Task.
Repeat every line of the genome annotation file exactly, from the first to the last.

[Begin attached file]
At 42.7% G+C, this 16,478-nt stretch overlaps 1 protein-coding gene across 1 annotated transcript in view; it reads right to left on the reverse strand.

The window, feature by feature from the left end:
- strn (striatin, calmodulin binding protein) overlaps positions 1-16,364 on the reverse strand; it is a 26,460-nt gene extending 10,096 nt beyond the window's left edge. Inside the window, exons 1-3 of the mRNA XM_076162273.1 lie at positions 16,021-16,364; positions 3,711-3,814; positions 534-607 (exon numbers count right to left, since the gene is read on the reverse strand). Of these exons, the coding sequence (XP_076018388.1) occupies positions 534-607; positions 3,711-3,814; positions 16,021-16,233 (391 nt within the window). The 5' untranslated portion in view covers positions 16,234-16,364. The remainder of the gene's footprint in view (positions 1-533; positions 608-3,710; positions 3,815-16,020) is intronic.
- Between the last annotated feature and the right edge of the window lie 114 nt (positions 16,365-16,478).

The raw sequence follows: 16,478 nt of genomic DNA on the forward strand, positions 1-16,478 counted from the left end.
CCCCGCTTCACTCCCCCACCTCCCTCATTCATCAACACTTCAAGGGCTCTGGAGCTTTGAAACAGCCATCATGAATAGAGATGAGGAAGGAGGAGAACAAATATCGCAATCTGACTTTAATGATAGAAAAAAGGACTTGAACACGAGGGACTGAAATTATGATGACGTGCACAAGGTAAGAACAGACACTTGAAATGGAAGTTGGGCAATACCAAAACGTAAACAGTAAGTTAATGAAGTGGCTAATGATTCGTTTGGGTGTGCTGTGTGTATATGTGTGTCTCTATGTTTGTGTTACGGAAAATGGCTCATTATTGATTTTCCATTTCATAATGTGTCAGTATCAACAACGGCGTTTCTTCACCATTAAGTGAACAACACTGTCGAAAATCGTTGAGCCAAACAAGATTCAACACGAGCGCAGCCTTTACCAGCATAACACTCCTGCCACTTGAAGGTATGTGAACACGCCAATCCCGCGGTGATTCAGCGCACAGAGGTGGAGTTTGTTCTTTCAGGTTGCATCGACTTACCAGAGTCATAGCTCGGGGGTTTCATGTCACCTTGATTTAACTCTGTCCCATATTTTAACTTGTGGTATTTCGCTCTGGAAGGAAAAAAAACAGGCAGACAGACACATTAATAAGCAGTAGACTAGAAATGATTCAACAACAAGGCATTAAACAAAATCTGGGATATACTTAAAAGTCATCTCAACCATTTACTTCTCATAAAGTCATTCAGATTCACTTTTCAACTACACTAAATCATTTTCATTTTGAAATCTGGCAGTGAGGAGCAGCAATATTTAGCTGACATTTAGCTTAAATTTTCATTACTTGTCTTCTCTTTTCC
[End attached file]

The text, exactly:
At 42.7% G+C, this 16,478-nt stretch overlaps 1 protein-coding gene across 1 annotated transcript in view; it reads right to left on the reverse strand.

The window, feature by feature from the left end:
- strn (striatin, calmodulin binding protein) overlaps positions 1-16,364 on the reverse strand; it is a 26,460-nt gene extending 10,096 nt beyond the window's left edge. Inside the window, exons 1-3 of the mRNA XM_076162273.1 lie at positions 16,021-16,364; positions 3,711-3,814; positions 534-607 (exon numbers count right to left, since the gene is read on the reverse strand). Of these exons, the coding sequence (XP_076018388.1) occupies positions 534-607; positions 3,711-3,814; positions 16,021-16,233 (391 nt within the window). The 5' untranslated portion in view covers positions 16,234-16,364. The remainder of the gene's footprint in view (positions 1-533; positions 608-3,710; positions 3,815-16,020) is intronic.
- Between the last annotated feature and the right edge of the window lie 114 nt (positions 16,365-16,478).

The raw sequence follows: 16,478 nt of genomic DNA on the forward strand, positions 1-16,478 counted from the left end.
CCCCGCTTCACTCCCCCACCTCCCTCATTCATCAACACTTCAAGGGCTCTGGAGCTTTGAAACAGCCATCATGAATAGAGATGAGGAAGGAGGAGAACAAATATCGCAATCTGACTTTAATGATAGAAAAAAGGACTTGAACACGAGGGACTGAAATTATGATGACGTGCACAAGGTAAGAACAGACACTTGAAATGGAAGTTGGGCAATACCAAAACGTAAACAGTAAGTTAATGAAGTGGCTAATGATTCGTTTGGGTGTGCTGTGTGTATATGTGTGTCTCTATGTTTGTGTTACGGAAAATGGCTCATTATTGATTTTCCATTTCATAATGTGTCAGTATCAACAACGGCGTTTCTTCACCATTAAGTGAACAACACTGTCGAAAATCGTTGAGCCAAACAAGATTCAACACGAGCGCAGCCTTTACCAGCATAACACTCCTGCCACTTGAAGGTATGTGAACACGCCAATCCCGCGGTGATTCAGCGCACAGAGGTGGAGTTTGTTCTTTCAGGTTGCATCGACTTACCAGAGTCATAGCTCGGGGGTTTCATGTCACCTTGATTTAACTCTGTCCCATATTTTAACTTGTGGTATTTCGCTCTGGAAGGAAAAAAAACAGGCAGACAGACACATTAATAAGCAGTAGACTAGAAATGATTCAACAACAAGGCATTAAACAAAATCTGGGATATACTTAAAAGTCATCTCAACCATTTACTTCTCATAAAGTCATTCAGATTCACTTTTCAACTACACTAAATCATTTTCATTTTGAAATCTGGCAGTGAGGAGCAGCAATATTTAGCTGACATTTAGCTTAAATTTTCATTACTTGTCTTCTCTTTTCC